Inspiration of the Bible: Prophecy
Fred W. Franz
Charles T. Russell died in 1916. His post was filled by Joseph F. Rutherford, who boldly predicted that the end of the world would come in 1925. His predictions died with him in 1942.
While the Watch Tower Society’s third president, Nathan H. Knorr, did not play the role of prophet, under his administration Fred W. Franz (his vice president) did issue a prediction. In his book, Life Everlasting in Freedom of the Sons of God, published in 1966, Franz wrote that it would be “appropriate” and “most fitting” for Jesus to begin His millennial reign in 1975 (which would mark the end of 6,000 years of human history). He said: “...it would not be by mere chance or accident but according to the loving purpose of Jehovah God for the reign of Jesus Christ...to run parallel with the seventh millennium of man’s existence” (as quoted in Franz, 1983, p. 61).
Although this prediction was worded cautiously, the point was clear enough that the Jehovah’s Witnesses looked forward to 1975 with tremendous expectation. That year passed, of course, as had 1914 and 1925. The prophecy failed, and disillusionment gripped several hundred thousand Jehovah’s Witnesses who subsequently abandoned the Watch Tower (Chretien, 1988).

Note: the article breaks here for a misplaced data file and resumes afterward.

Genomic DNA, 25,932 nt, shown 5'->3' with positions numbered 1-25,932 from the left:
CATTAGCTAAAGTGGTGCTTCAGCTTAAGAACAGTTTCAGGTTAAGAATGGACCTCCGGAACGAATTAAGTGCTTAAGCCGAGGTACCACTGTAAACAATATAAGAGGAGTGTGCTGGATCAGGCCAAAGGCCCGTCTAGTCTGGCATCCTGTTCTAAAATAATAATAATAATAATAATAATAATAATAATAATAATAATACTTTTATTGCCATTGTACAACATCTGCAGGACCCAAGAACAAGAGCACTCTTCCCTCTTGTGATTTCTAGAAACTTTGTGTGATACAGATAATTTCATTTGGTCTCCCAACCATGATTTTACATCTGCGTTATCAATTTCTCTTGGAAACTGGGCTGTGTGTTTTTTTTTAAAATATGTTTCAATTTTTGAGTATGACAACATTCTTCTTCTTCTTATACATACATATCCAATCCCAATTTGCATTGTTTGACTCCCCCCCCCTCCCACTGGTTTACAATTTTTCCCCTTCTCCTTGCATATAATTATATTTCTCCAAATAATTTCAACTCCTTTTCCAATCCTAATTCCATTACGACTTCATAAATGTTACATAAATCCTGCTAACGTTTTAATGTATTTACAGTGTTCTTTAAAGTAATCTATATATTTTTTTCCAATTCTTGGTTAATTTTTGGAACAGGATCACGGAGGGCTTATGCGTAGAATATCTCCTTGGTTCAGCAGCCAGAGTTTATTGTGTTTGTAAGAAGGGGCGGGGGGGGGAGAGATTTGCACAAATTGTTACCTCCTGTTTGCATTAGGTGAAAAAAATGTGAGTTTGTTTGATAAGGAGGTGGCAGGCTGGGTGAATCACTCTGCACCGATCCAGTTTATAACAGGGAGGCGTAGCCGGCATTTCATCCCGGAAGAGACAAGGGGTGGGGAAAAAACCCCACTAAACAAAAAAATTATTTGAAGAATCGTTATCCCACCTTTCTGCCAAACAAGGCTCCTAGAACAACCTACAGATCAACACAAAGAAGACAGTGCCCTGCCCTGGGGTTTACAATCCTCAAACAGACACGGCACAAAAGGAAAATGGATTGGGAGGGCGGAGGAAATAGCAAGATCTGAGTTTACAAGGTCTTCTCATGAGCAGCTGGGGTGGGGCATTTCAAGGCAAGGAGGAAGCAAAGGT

Mr. Franz served as president of the Watch Tower from 1977 until his death in 1991. He, like his predecessors, failed the decisive test of a prophet: “If the thing follow not, nor come to pass, that is the thing which the Lord hath not spoken, but the prophet hath spoken it presumptuously” (Deuteronomy 18:22).
Franz, Raymond (1983), Crisis of Conscience (Atlanta, GA: Commentary Press).
Cretien, Leonard and Marjarie (1988), Witnesses of Jehovah (Eugene, OR: Harvest House).
[See related article: “Prophecies—True and False”]